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Triumph Tiger 800XC (2011) Motorcycle Review

Within the large displacement adventure category it created some three decades ago, BMW’s R1200GS dominance is such that it pushed would-be competitors out of the class, something Triumph knows all too well as that is exactly what happened to its own Tiger 1050. Unable to go head-to-head with the extraordinarily balanced GS, the model abandoned any off-road intentions and committed itself to The Road where its direct competition would be, well, not German.

But payback has been on Triumph’s mind ever since the Tiger 1050 “reorientation” and as soon as BMW’s F650/800GS duo was announced, work began on a bonafide British assault on the German brand.

The result is an all-new pair of Tiger 800s aimed squarely at BMW’s middleweight adventure models. The lower 800 is the off-road capable, but road-biased equivalent of the F650GS, while the taller, longer-legged 800XC is squarely aimed at the F800GS. Rarely, if ever, has any BMW so clearly found itself in another manufacturer’s cross-hairs. Triumph’s ambition seems without limits these days. In terms of quality and variety, not only is the British manufacturer now at a point where it has nothing to envy in bigger brands, but the opposite might actually be true: a situation the new Tiger 800XC I recently rode in Arizona demonstrates extremely well.

The 800XC is a true adventure bike capable of riding over very rough terrain and transitioning seamlessly from pavement to dirt. It’s also a very well-sorted travel companion that offers both long-distance comfort and solid handling. It’s one of those rare motorcycles that immediately feel right the first time you ride it. Every facet of its operation, from the release of the clutch to the steps needed to lean into a turn is accomplished not just transparently, but almost intuitively. And here may lie the most interesting aspect of the Tiger 800XC: not only is the set of qualities it offers rarely found on any bike of any class, it’s also an ensemble of characteristics very similar to what make the bigger, pricier R1200GS such a nice ride.

Unlike Munich’s F-GSs, at no point does the Tiger 800XC feel like a second-class model. On the contrary, it feels like a very desirable motorcycle, something for which its superb engine must be thanked. Triumph could have easily gone a much simpler way and used the 675cc inline-three from the Street Triple and still would have ended with an excellent machine.
But it felt 800cc was necessary to perfectly achieve the goals of a middleweight adventure motorcycle. So Triumph built a brand new motor for it. The result is admirable as you feel you’re operating a smaller version of Triumph’s mighty 1050 Triple, which is nothing less than one of motorcycling’s very best engines. Light clutch action and a six-speed tranny that goes through its gears effortlessly combine with abundant low rpm torque to make swiftly leaving from a stop easy and pleasant. Power is spread so widely you feel like there just isn’t a bad choice of gear or rpm.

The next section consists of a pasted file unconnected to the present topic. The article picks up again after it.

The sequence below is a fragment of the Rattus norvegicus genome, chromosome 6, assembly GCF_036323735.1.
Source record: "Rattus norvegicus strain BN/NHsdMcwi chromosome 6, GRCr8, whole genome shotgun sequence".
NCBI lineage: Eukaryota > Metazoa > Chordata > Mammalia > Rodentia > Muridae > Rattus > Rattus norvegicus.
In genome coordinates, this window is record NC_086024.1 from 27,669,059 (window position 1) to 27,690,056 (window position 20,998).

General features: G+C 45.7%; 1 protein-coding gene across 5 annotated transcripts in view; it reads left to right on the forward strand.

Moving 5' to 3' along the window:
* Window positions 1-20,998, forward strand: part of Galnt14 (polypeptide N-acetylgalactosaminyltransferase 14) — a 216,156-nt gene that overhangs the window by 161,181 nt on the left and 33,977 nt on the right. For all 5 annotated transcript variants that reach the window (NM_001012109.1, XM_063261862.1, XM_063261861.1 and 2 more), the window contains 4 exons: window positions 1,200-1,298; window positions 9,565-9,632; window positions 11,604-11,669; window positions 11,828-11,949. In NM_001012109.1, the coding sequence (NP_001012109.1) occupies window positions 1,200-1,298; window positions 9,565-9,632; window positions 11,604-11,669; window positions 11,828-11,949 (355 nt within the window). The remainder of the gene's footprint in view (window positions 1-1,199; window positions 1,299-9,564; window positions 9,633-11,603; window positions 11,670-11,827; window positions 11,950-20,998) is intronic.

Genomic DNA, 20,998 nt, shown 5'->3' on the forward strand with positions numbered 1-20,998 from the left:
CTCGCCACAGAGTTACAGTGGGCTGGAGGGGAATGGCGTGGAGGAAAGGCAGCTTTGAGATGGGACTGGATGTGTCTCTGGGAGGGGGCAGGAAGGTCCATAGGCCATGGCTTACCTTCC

Just as comfortable revving high under full throttle as it is using the torque-rich lower and mid revs, just as serene in a road environment as it is off-road, the English Triple is also generally very smooth and nothing less than a joy to listen to.Triumph’s efforts to reduce driveline lash to a minimum, and perfectly sorted injection also add to the quality of the ride—just like the somewhat high, but comfortable seat, the good wind protection, the smart suspension settings and excellent brakes with switchable ABS. If it sounds as though I liked the Tiger 800XC, it’s because I did. Very much so, actually. I didn’t spend a week on it, just a day, but I wished it was a week. I would have liked to go further on it. I would have liked to lean it into more turns, to ride it across more of that magical Arizona scenery. I would have liked to leave the road more often to explore more trails, to see much more of the three million off-road acres of the magnificent Tonto National Forest it so effortlessly allowed me to experience.It’s not just a good new bike, it’s a special motorcycle, one with a balance of power, agility, versatility, character and refinement that is unseen in this class.

Bravo Triumph!

The other Tiger 800

Unlike BMW’s F650/800GS duo, the Tiger 800s only real competition, Triumph’s bikes are powered by one and only one motor, an all-new 799cc, 94-horsepower inline-triple. While a lot of parts are shared by the models—such as the frame, the instrumentation or the body pieces—many more are proprietary to each version. Among the differences are longer wheel travel for the XC (220mm front and 215mm rear vs. 180mm and 170mm); 17-inch rear and 21-inch front spoke wheels on the XC vs. 17- and 19-inch cast wheels with tubeless tires on the 800. There’s a slightly narrower handlebar that’s also closer to the rider along with a lower seat on the 800; a monoshock with separate reservoir on the XC; and, finally handguards and a high front fender (they can be added to the 800) on the XC. In both cases, switchable ABS is offered as an option. Price for the Tiger 800 is $10,799 (ABS: $11,699) and $12,199 (ABS: $13,099) for the Tiger 800XC.

Canadian Biker


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